Chapter 51 Descriptives for continuous data

51.1 Calculating descriptive statistics

For continuous variables, there are a number of options, all found under AnalyzeDescriptive Statistics:

  • Frequencies
  • Descriptives
  • Explore

Unfortunately, there is quite some overlap between these options, which can make it hard to remember the differences between them. I spent some time going through these and have summarised commonalities and differences for you. Frequencies, Descriptives and Explore all offer the following:

  • Mean
  • Standard deviation, variance
  • Minimum/maximum, range
  • Standard error of the mean
  • Kurtosis
  • Skewness

Frequencies and Explore offer in addition:

  • Median
  • Histograms
  • Percentiles (more options under Frequencies)

Unique to Frequencies:

  • Histogram with normal curve overlaid

Unique to Explore:

  • 95% confidence interval for the mean
  • 5% trimmed mean (mean after removing the top 5% and bottom 5% of the values)
  • Interquartile range
  • Identification of “outliers” (simply the 5 highest and lowest values for each variable)
  • Stem-and-leaf plots
  • Normality plots (Q-Q plots), including significance tests
  • Boxplots

I would encourage you to have a look at Explore at some point to see what you can learn from the detailed information that Explore provides. However, for our present purposes Frequencies are sufficient. We are going to compute frequencies for all of our scale variables:

Here, we have the following options:

  • Statistics; select these:
    • Mean
    • Median
    • Std. deviation
    • Minimum
    • Maximum
    • S.E. Mean (standard error of the mean)
  • Charts: Choose “Histograms”.
  • Format: Not currently of interest.
  • Style: Not currently of interest.
  • Bootstrap: Not currently of interest.

Finally, you might want to uncheck Display frequency tables (as they won’t be informative), and click on “OK”.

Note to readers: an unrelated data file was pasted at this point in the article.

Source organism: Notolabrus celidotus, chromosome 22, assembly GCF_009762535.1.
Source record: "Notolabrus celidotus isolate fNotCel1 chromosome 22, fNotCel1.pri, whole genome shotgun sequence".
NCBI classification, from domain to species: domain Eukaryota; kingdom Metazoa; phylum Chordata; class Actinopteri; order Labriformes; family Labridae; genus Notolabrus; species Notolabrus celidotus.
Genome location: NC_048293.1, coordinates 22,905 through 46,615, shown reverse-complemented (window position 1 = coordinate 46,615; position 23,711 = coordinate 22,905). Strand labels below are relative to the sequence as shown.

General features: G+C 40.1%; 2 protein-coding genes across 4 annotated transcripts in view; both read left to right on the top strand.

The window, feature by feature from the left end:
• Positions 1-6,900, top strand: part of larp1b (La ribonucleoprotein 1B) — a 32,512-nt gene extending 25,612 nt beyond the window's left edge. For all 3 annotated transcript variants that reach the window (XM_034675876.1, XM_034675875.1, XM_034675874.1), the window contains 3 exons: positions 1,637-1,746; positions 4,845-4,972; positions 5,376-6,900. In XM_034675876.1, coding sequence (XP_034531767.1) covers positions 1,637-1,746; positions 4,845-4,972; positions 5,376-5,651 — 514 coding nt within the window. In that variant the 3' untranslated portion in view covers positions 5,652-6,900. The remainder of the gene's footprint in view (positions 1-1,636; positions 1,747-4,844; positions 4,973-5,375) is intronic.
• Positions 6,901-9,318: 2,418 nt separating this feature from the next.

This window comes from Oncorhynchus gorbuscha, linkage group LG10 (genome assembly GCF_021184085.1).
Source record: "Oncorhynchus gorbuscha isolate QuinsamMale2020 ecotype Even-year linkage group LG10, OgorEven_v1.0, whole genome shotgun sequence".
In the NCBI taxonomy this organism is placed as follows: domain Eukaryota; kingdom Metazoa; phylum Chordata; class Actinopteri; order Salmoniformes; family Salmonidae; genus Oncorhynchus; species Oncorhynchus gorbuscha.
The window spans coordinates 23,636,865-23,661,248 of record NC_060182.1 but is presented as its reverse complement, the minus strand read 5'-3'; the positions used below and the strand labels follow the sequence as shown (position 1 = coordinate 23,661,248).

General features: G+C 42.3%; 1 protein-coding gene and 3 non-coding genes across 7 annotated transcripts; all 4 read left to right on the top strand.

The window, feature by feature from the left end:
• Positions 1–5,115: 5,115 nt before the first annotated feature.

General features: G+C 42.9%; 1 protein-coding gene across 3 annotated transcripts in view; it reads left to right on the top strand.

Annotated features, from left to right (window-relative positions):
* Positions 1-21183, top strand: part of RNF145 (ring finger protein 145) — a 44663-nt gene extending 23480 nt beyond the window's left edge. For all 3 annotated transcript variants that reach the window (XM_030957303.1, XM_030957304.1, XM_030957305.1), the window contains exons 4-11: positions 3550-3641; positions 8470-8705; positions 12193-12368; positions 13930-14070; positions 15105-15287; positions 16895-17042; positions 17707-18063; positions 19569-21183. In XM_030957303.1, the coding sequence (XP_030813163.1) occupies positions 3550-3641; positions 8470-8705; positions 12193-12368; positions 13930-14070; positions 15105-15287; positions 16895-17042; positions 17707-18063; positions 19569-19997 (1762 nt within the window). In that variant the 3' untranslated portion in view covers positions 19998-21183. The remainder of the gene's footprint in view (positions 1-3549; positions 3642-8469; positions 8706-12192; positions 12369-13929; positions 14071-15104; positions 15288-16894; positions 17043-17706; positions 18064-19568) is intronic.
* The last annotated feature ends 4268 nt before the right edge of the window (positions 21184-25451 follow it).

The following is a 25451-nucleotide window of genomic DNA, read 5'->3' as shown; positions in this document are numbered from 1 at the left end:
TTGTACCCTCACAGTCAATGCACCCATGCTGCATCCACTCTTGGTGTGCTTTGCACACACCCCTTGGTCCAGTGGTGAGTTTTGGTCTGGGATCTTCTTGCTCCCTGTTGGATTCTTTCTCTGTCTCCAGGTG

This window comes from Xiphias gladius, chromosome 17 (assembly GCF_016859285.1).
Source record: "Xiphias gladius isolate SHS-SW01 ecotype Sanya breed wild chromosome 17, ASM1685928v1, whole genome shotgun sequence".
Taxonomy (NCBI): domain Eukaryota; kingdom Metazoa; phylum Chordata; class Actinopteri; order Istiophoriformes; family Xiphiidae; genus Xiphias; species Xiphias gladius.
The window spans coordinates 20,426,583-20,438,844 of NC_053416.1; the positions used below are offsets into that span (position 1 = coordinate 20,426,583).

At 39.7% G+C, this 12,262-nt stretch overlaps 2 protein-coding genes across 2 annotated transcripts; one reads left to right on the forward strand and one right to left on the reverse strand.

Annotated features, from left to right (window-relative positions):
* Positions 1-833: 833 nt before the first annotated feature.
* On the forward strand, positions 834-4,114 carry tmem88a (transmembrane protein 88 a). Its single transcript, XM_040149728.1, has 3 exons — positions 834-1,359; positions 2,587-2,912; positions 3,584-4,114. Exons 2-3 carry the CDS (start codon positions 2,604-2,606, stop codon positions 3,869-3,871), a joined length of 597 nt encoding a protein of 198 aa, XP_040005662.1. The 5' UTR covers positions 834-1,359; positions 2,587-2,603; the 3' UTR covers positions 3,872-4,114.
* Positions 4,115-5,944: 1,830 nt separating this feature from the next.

Let’s have a look at the output for the arrow flanker task (the Stroop task will later be part of an exercise). Some things to note from the Frequencies table and the histograms:

  • Accuracy is generally very high (a ceiling effect), resulting in distributions that deviate very clearly from a normal distribution. This very pronounced deviation from normality makes it problematic to run parametric statistics such as t-tests on the accuracies (e.g., to test questions such as “Is there a higher error rate in the incongruent condition?”)
    • If a statistical test requires normality and your data are not normally distributed, a frequent recommendation is to transform the data. This topic goes beyond what we will cover in our lab class, but Andy Field talks about this in some detail in his chapter “Correcting problems in the data”.
    • Please also note that not everyone recommends data transformations though (see “To transform or not to transform…” in the same chapter of Andy Field’s book).
  • One participant has a very low accuracy (around chance).
    • This might happen for a number of reasons: They misunderstood the instructions, they misremembered the stimulus-response mapping, or they did not pay attention to the task.
    • If a participant’s performance is close to chance, it is often better to remove them from the analysis.
  • Our raw RTs tend to be positively skewed (i.e., they have a long tail on the right side of the distribution); this is not particularly problematic for two reasons:
    • We have a large sample size; as a result, the sampling distribution of the mean will be normally distributed anyway (look up the central limit theorem in the statistics book of your choice).
    • Most inferential statistical tests we will run will investigate the interference effects; these values typically more closely approximate a normal distribution (compute the histograms for the interference scores to check this).

51.2 Boxplots

Based on the above results, we conclude that we should have a closer look at the low-performing participants. Let’s use boxplots (also called box-and-whisker plots) for this. Boxplots are often a good way to get a quick overview of potential outliers. The most comprehensive explanation of SPSS boxplots I could find was available here:

Please note that other software packages might have different rules for drawing the whiskers and defining outliers/extremes. Also note that SPSS uses the terms “outliers” and “extremes” differently from how I used them in the Excel labs.